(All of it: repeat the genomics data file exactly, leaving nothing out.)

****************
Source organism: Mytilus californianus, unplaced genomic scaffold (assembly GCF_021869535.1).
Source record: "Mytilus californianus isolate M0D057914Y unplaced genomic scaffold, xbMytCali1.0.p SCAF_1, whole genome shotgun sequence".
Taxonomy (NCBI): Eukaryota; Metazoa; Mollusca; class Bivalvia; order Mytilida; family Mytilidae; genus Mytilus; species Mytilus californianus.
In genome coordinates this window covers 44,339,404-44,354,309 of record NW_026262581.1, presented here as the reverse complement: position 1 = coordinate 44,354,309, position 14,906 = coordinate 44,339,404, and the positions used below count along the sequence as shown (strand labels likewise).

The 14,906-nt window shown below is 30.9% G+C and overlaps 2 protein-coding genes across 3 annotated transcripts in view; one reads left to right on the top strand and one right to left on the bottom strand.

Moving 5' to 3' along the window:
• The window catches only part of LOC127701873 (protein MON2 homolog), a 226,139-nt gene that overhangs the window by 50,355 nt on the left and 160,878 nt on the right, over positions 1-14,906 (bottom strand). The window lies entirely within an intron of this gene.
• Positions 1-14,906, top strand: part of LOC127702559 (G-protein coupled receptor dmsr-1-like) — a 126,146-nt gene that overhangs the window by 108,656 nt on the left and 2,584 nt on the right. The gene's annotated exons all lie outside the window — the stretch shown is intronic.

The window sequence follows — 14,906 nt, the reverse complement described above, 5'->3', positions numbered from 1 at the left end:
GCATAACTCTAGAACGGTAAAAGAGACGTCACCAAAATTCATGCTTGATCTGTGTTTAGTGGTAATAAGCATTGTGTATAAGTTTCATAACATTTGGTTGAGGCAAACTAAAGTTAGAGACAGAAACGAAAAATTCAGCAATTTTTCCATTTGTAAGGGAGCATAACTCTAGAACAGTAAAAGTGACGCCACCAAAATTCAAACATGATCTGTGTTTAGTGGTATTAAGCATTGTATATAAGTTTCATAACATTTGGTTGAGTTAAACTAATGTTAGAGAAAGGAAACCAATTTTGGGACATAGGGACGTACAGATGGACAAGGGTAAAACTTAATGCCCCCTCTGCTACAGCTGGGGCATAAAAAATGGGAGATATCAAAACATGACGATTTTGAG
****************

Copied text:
Source organism: Mytilus californianus, unplaced genomic scaffold (assembly GCF_021869535.1).
Source record: "Mytilus californianus isolate M0D057914Y unplaced genomic scaffold, xbMytCali1.0.p SCAF_1, whole genome shotgun sequence".
Taxonomy (NCBI): Eukaryota; Metazoa; Mollusca; class Bivalvia; order Mytilida; family Mytilidae; genus Mytilus; species Mytilus californianus.
In genome coordinates this window covers 44,339,404-44,354,309 of record NW_026262581.1, presented here as the reverse complement: position 1 = coordinate 44,354,309, position 14,906 = coordinate 44,339,404, and the positions used below count along the sequence as shown (strand labels likewise).

The 14,906-nt window shown below is 30.9% G+C and overlaps 2 protein-coding genes across 3 annotated transcripts in view; one reads left to right on the top strand and one right to left on the bottom strand.

Moving 5' to 3' along the window:
• The window catches only part of LOC127701873 (protein MON2 homolog), a 226,139-nt gene that overhangs the window by 50,355 nt on the left and 160,878 nt on the right, over positions 1-14,906 (bottom strand). The window lies entirely within an intron of this gene.
• Positions 1-14,906, top strand: part of LOC127702559 (G-protein coupled receptor dmsr-1-like) — a 126,146-nt gene that overhangs the window by 108,656 nt on the left and 2,584 nt on the right. The gene's annotated exons all lie outside the window — the stretch shown is intronic.

The window sequence follows — 14,906 nt, the reverse complement described above, 5'->3', positions numbered from 1 at the left end:
GCATAACTCTAGAACGGTAAAAGAGACGTCACCAAAATTCATGCTTGATCTGTGTTTAGTGGTAATAAGCATTGTGTATAAGTTTCATAACATTTGGTTGAGGCAAACTAAAGTTAGAGACAGAAACGAAAAATTCAGCAATTTTTCCATTTGTAAGGGAGCATAACTCTAGAACAGTAAAAGTGACGCCACCAAAATTCAAACATGATCTGTGTTTAGTGGTATTAAGCATTGTATATAAGTTTCATAACATTTGGTTGAGTTAAACTAATGTTAGAGAAAGGAAACCAATTTTGGGACATAGGGACGTACAGATGGACAAGGGTAAAACTTAATGCCCCCTCTGCTACAGCTGGGGCATAAAAAATGGGAGATATCAAAACATGACGATTTTGAG